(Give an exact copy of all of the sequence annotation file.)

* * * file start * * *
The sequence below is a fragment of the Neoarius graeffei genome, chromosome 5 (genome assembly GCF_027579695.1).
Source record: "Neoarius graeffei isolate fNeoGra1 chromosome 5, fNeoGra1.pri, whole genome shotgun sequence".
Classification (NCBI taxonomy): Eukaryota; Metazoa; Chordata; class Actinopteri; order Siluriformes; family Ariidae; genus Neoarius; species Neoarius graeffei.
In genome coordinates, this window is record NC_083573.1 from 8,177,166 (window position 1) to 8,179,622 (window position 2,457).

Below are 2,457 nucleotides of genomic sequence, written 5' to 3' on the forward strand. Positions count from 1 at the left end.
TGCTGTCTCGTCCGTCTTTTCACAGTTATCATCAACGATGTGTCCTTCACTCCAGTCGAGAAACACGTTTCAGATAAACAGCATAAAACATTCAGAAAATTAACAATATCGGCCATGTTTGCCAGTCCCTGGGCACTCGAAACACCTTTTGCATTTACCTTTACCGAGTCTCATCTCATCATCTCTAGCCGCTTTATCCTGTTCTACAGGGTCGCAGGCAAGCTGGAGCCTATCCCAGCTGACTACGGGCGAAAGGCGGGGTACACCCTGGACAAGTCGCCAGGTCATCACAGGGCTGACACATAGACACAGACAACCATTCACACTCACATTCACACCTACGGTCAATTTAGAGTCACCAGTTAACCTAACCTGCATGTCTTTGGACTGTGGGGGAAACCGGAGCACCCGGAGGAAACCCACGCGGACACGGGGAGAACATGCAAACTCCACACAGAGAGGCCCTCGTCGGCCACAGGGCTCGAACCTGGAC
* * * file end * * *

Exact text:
The sequence below is a fragment of the Neoarius graeffei genome, chromosome 5 (genome assembly GCF_027579695.1).
Source record: "Neoarius graeffei isolate fNeoGra1 chromosome 5, fNeoGra1.pri, whole genome shotgun sequence".
Classification (NCBI taxonomy): Eukaryota; Metazoa; Chordata; class Actinopteri; order Siluriformes; family Ariidae; genus Neoarius; species Neoarius graeffei.
In genome coordinates, this window is record NC_083573.1 from 8,177,166 (window position 1) to 8,179,622 (window position 2,457).

Below are 2,457 nucleotides of genomic sequence, written 5' to 3' on the forward strand. Positions count from 1 at the left end.
TGCTGTCTCGTCCGTCTTTTCACAGTTATCATCAACGATGTGTCCTTCACTCCAGTCGAGAAACACGTTTCAGATAAACAGCATAAAACATTCAGAAAATTAACAATATCGGCCATGTTTGCCAGTCCCTGGGCACTCGAAACACCTTTTGCATTTACCTTTACCGAGTCTCATCTCATCATCTCTAGCCGCTTTATCCTGTTCTACAGGGTCGCAGGCAAGCTGGAGCCTATCCCAGCTGACTACGGGCGAAAGGCGGGGTACACCCTGGACAAGTCGCCAGGTCATCACAGGGCTGACACATAGACACAGACAACCATTCACACTCACATTCACACCTACGGTCAATTTAGAGTCACCAGTTAACCTAACCTGCATGTCTTTGGACTGTGGGGGAAACCGGAGCACCCGGAGGAAACCCACGCGGACACGGGGAGAACATGCAAACTCCACACAGAGAGGCCCTCGTCGGCCACAGGGCTCGAACCTGGAC